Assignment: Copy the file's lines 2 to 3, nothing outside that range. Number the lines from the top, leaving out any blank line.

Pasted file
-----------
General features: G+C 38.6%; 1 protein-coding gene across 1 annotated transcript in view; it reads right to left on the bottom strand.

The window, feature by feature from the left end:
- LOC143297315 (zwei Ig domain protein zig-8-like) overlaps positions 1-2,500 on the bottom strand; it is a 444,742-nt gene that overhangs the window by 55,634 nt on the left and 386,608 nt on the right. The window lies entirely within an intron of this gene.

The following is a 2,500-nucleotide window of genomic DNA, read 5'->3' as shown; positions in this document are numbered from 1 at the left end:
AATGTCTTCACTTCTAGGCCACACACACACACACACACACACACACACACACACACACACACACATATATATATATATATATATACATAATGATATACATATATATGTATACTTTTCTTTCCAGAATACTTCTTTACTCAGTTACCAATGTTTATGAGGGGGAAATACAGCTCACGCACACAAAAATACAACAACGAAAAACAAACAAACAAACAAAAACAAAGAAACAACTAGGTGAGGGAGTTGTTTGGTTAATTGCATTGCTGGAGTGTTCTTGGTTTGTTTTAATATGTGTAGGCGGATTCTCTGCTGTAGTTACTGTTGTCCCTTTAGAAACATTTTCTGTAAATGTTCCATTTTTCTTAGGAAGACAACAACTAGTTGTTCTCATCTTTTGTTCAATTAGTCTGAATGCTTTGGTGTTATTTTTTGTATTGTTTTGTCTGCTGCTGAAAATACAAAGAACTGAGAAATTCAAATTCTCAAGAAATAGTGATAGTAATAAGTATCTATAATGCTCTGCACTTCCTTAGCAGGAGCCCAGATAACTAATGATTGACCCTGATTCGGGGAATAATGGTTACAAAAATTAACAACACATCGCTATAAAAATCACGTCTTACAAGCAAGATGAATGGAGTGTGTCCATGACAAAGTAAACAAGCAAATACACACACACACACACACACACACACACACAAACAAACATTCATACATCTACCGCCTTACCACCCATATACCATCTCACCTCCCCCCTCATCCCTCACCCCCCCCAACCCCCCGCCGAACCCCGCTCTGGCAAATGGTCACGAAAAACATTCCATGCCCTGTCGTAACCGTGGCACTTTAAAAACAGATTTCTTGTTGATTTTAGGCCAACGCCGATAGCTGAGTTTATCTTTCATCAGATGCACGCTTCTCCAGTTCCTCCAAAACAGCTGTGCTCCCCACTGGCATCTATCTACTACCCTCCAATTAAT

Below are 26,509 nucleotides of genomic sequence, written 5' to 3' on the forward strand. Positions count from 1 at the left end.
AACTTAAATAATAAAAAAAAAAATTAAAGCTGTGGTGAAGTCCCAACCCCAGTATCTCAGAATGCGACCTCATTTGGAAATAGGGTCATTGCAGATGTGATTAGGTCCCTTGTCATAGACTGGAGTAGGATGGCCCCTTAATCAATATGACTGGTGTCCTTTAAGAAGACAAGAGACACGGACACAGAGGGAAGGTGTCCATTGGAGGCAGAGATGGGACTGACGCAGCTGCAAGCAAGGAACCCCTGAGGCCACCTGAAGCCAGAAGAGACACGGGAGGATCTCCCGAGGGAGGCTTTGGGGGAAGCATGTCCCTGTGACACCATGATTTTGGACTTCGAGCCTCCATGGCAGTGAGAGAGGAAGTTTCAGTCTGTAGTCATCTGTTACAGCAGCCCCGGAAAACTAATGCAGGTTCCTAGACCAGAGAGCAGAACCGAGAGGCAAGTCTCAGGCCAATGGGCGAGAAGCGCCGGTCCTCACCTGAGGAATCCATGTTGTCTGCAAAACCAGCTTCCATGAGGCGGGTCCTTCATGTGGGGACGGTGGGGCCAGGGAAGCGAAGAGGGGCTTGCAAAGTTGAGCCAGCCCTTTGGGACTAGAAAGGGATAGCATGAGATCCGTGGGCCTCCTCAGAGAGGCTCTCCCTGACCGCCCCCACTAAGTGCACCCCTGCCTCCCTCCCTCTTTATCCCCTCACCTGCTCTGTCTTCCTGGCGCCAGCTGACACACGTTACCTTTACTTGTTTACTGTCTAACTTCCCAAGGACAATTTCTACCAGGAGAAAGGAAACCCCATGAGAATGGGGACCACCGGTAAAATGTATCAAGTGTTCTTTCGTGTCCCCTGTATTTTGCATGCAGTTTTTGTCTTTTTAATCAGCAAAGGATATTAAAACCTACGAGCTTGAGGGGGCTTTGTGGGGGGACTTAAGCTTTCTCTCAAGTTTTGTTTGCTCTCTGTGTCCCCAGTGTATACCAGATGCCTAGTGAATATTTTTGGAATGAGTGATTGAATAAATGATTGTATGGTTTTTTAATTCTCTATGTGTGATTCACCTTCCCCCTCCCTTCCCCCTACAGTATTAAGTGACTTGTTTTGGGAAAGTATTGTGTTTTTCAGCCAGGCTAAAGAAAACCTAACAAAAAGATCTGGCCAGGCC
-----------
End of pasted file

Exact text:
The window, feature by feature from the left end:
- LOC143297315 (zwei Ig domain protein zig-8-like) overlaps positions 1-2,500 on the bottom strand; it is a 444,742-nt gene that overhangs the window by 55,634 nt on the left and 386,608 nt on the right. The window lies entirely within an intron of this gene.